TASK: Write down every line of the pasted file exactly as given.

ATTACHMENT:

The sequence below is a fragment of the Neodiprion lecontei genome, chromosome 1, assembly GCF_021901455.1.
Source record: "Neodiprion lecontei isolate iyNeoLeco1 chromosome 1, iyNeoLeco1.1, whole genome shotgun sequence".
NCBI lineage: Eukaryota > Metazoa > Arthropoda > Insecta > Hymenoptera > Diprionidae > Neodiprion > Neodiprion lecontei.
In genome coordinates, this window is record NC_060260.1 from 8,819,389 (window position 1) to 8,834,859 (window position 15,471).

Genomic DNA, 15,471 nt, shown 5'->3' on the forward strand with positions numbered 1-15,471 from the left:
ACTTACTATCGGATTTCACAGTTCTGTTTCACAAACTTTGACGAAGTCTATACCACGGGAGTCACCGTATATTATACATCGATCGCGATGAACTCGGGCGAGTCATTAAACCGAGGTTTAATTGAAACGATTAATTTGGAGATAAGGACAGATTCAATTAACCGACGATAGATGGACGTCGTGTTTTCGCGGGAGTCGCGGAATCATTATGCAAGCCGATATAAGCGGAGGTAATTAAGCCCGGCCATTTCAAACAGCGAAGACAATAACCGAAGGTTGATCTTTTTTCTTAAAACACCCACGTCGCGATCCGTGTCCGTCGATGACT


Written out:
The sequence below is a fragment of the Neodiprion lecontei genome, chromosome 1, assembly GCF_021901455.1.
Source record: "Neodiprion lecontei isolate iyNeoLeco1 chromosome 1, iyNeoLeco1.1, whole genome shotgun sequence".
NCBI lineage: Eukaryota > Metazoa > Arthropoda > Insecta > Hymenoptera > Diprionidae > Neodiprion > Neodiprion lecontei.
In genome coordinates, this window is record NC_060260.1 from 8,819,389 (window position 1) to 8,834,859 (window position 15,471).

Genomic DNA, 15,471 nt, shown 5'->3' on the forward strand with positions numbered 1-15,471 from the left:
ACTTACTATCGGATTTCACAGTTCTGTTTCACAAACTTTGACGAAGTCTATACCACGGGAGTCACCGTATATTATACATCGATCGCGATGAACTCGGGCGAGTCATTAAACCGAGGTTTAATTGAAACGATTAATTTGGAGATAAGGACAGATTCAATTAACCGACGATAGATGGACGTCGTGTTTTCGCGGGAGTCGCGGAATCATTATGCAAGCCGATATAAGCGGAGGTAATTAAGCCCGGCCATTTCAAACAGCGAAGACAATAACCGAAGGTTGATCTTTTTTCTTAAAACACCCACGTCGCGATCCGTGTCCGTCGATGACT